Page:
Friday, January 02, 2009

A Bad End To A Holiday

I'm sure that this occurs to a greater or lesser extent in many cities throughout the western nations, but for some reason Great Britain gets the rap for drunkenness and carousing. Perhaps they really are out of control (i.e., their soccer fans getting banned throughout Europe) or maybe we Anglos love to writhe and moan whilst we self excoriate ourselves for real and imagined sins.

In either event, the Brits are on a roll as alcohol-related emergency calls to ambulance services averaged one every seven seconds during London's New Year's Eve reveries. Some of the pictures included with this UK Daily Mail article are pretty gory. I have seen worse (one broken beer bottle assault in a west end Syracuse bar brawl left the victim with over 300 stitches).

One of the commenters on this article remarked that there were relatively few arrests for drunkenness so how bad could it have been? Believe me, when police are overwhelmed in any given situation, there are not many arrests simply because the cops feel it isn't worth the hassle. Why get your brains beat out by a bunch of drunks who don't want their friends arrested? Being that they are A) highly intoxicated; B) young and C) highly intoxicated, they will not hesitate in attacking a uniformed police officer. Given the hopeless state of Britain's criminal justice system, you have a better chance of doing a major bid in prison if you shoot a burglar theatening you in your own home than if you beat a cop half to death in a drunken frenzy. These examples are from a 2002 article:

In 1987 two men assaulted Eric Butler, a 56-year-old British Petroleum executive, in a London subway car, trying to strangle him and smashing his head against the door. No one came to his aid. He later testified, "My air supply was being cut off, my eyes became blurred, and I feared for my life." In desperation he unsheathed an ornamental sword blade in his walking stick and slashed at one of his attackers, stabbing the man in the stomach. The assailants were charged with wounding. Butler was tried and convicted of carrying an offensive weapon.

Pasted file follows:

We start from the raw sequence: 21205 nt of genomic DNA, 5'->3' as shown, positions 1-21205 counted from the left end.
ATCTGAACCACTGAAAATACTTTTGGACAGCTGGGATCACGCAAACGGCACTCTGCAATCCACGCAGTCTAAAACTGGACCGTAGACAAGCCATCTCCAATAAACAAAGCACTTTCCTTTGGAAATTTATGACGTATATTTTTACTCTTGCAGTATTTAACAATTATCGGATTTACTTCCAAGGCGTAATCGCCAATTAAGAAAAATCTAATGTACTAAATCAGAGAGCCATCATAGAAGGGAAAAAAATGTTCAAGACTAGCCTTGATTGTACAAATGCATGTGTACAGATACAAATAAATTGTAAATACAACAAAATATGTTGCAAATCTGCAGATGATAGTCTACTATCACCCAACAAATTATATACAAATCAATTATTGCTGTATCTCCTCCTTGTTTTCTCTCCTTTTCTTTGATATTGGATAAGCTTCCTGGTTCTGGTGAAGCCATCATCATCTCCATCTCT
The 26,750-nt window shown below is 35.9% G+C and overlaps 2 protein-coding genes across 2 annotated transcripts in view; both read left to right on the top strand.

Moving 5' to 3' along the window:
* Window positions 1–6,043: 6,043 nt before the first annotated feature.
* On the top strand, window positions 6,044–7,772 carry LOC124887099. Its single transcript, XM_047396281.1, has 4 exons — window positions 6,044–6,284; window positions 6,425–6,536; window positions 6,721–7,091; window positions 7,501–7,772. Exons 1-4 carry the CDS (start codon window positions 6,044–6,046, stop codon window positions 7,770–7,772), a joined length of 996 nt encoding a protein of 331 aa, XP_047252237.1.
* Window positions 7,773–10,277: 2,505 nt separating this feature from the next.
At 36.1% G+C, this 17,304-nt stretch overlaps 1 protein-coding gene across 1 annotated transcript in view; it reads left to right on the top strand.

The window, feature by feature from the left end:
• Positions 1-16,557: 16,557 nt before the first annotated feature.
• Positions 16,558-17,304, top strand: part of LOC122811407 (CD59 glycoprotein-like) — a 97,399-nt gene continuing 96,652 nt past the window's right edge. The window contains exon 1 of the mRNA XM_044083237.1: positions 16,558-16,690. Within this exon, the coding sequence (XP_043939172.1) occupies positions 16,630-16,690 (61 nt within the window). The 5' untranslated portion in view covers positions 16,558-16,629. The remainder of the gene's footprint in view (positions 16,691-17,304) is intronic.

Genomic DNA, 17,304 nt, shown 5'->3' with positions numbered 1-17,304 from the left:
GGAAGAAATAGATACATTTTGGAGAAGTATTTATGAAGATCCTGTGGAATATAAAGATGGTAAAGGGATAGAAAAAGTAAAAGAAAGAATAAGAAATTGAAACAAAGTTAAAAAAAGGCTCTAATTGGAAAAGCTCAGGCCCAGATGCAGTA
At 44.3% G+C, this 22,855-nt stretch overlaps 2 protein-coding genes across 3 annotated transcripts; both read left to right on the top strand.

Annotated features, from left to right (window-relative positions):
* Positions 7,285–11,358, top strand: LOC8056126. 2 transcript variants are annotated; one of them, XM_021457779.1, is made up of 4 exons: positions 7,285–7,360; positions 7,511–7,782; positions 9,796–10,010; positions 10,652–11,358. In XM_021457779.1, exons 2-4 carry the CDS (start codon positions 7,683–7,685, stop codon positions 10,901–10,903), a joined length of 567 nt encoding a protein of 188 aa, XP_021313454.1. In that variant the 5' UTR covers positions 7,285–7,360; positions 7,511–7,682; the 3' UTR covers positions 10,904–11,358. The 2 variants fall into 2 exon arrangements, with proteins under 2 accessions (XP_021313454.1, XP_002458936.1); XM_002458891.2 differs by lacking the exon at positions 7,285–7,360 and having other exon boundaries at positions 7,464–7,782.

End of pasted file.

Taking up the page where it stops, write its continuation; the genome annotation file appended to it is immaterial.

In 1994 an English homeowner, armed with a toy gun, managed to detain two burglars who had broken into his house while he called the police. When the officers arrived, they arrested the homeowner for using an imitation gun to threaten or intimidate. In a similar incident the following year, when an elderly woman fired a toy cap pistol to drive off a group of youths who were threatening her, she was arrested for putting someone in fear. Now the police are pressing Parliament to make imitation guns illegal.

In 1999 Tony Martin, a 55-year-old Norfolk farmer living alone in a shabby farmhouse, awakened to the sound of breaking glass as two burglars, both with long criminal records, burst into his home. He had been robbed six times before, and his village, like 70 percent of rural English communities, had no police presence. He sneaked downstairs with a shotgun and shot at the intruders. Martin received life in prison for killing one burglar, 10 years for wounding the second, and a year for having an unregistered shotgun.

If this is the way British police operate under normal conditions, why would you expect them to do something different under extraordinary circumstances?

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